Every once in a while you run into one of those true raconteurs at a party somewhere (always seems to be in the kitchen.) The kind who can keep a slew of cunts enthralled as he raps out too-perfect set pieces on any number of topics. You know it’s part of his trick bag and he’s spun the same anecdotes dozens of times before, tweaking them along the way.
Strewn amongst the tales, which are delivered like a polished stand-up routine, are memorable lines that make you look at things in a different way. Maybe a product of the speaker’s own mind or plucked from some pop-culture guru of the day.
But it doesn’t really matter where the ideas came from…the cunt’s entertaining and besides, he’s better than most fools who can barely string together a few coherent thoughts let alone reel off a clever narrative.
Waking Life (2001, by Richard Linklater) is a unique animated film that features a series of such individuals, as they keep the main character (and audience) rapt and intrigued via their most passionate interpretations of the world around them. In essence this film is a series of vignettes, sewn together by the main character’s search for instruction and insight on life, and ultimately, a way to escape the dream in which he finds himself immersed. The gentle and inquisitive nature of the young man (played by Wiley Wiggins) who may or may not be experiencing the last few moments of his life in a surreal, time-skewed final exit, somehow matches, and guides, the feel and ambience of this memorable film.
On first glimpse it appears to be a live-action movie in which artists then drew over top of the original footage. In fact, albeit in layman’s terms, that’s exactly what it is. It creates an interesting and powerful medium, flashing between varying degrees of a detailed adherence to an authentic representation of visual reality and simpler line drawings that symbolize the different subject matter and states of consciousness that the protagonist is undergoing. The animated format provides unlimited potential for various tricks and added effects, which are always used in interesting ways and add to the overall feel of this evocative film.
The various rants and smooth, world-view recitations are at worst, new-age claptrap that couldn’t withstand a cursory challenge of the concepts presented. The film is not unconscious of this fact. The wide range of viewpoints presented in the various monologues will undoubtedly provide at least some ideas or new way of looking at things that will appeal to many different individuals. While scoffing at a few, I couldn’t help but be drawn into subsequent rants and soliloquies.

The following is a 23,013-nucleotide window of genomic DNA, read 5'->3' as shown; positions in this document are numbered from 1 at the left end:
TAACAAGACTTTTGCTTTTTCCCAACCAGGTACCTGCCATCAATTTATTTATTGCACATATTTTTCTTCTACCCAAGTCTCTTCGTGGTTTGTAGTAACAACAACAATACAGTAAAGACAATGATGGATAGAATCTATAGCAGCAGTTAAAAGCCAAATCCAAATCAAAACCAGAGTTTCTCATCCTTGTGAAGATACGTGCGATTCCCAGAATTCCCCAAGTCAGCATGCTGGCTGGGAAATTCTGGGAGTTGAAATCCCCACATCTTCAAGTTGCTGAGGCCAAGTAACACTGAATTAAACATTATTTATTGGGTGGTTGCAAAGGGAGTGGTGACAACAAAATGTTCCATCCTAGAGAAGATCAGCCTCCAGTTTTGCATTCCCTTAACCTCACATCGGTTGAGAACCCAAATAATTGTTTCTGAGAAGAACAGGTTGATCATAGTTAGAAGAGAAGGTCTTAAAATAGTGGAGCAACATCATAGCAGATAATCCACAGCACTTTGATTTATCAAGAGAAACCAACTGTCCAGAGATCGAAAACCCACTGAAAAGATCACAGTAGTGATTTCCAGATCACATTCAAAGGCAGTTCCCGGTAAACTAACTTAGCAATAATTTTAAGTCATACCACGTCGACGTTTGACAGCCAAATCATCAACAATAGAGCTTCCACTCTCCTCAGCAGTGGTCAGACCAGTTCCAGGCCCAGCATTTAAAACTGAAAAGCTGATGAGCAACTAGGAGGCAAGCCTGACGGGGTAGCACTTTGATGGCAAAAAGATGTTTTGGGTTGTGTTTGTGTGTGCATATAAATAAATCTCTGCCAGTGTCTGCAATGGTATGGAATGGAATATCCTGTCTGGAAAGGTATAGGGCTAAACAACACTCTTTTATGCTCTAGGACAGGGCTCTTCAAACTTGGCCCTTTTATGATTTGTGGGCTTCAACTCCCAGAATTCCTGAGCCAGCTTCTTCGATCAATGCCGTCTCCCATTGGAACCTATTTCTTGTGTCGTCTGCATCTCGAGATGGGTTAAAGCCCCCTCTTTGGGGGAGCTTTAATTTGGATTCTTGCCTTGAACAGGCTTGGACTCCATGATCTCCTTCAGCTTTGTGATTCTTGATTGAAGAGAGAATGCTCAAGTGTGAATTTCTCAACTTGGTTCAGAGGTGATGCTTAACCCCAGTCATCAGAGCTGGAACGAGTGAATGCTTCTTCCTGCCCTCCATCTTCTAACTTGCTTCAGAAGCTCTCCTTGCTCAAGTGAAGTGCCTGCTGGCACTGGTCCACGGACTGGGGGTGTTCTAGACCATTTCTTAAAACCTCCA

The film eventually moves towards a discussion on the nature of reality and the power of lucid dreaming.
The overall tone of the movie, though created by the seemingly independent voices represented by different characters or types in society, is not averse to mocking some of those very exhortations. Or more accurately, the same characters question themselves and provide a few different avenues for the viewer to examine their words and thoughts. A left or right ideological bent is not necessarily provided as the standard against which to judge various ideas presented. But more concisely: have they come to their views in an honest way? Does their highlighted bit of wisdom provide either a helpful or destructive road map for life?
The repeated changing of venues and eclectic mix of different characters seems meant to remind us of the richness of ideas and alternate viewpoints in life. The celebration of the vast array and potential ecstasy of life, the joyous incomprehensibility that keeps us wondering and searching.
It reminded me of a television interview I saw with an author, now deceased, a few years ago. The interviewer was querying the venerated literary legend on the amount of written garbage that is produced and lapped up by the masses. Far from taking the bait and segueing into a rant that would, by comparison, highlight himself as brilliant, the author made the point that those creating such supposed “garbage” must be committed to their work for it to resonate with any audience.
This film is far from garbage but the point is that the same concept done in a less intelligent way would have fallen flat and come off as contrived and pathetic. Here, the outcome seems so in line with what must have been the film-maker’s vision that you can only applaud and take it all in.
Like zombie flicks, Neil Young and pints of Guinness, I’m guessing that this is a love it or hate it kind of film. For me the movie worked in many different ways, the most important being that it made me think and feel. Among other things it reminded me to steer away from the constant attempts to degrade, especially about those who make an effort to get close. After all, what is a mate except someone who buys your bullshit and riffs off whatever you have to say?
Like a mirror-image of that distinct phenomenon that yanks have foisted onto the world, i.e. the “my-life-as-a-movie” persona, this is at times a movie like that…people rapping so solemnly and deftly that it could only be a movie…but wait a minute, it is a damn movie. It’s the sense that so many for so long have been looking out of the corner of their eye, conscious that other cunts are eavesdropping on their deep conversations and marveling at their lives. Here it has come full circle. The “art-as-life” enigma rears its head again, and it is heartily welcomed.
Try as I might, I couldn’t dismiss this film. The likelihood that it has sparked numerous conversations in dingy university housing flats amongst groups of 1st year liberal arts students is undoubted. I find myself wishing I could take a joyous and ethereal page from this film and transport myself to some of those youthful celebrations.
More reviews, travel tales from Thailand and general insanity at: Pistonhips: misanthropic ravings from an expat in BangkokPowered by Sidelines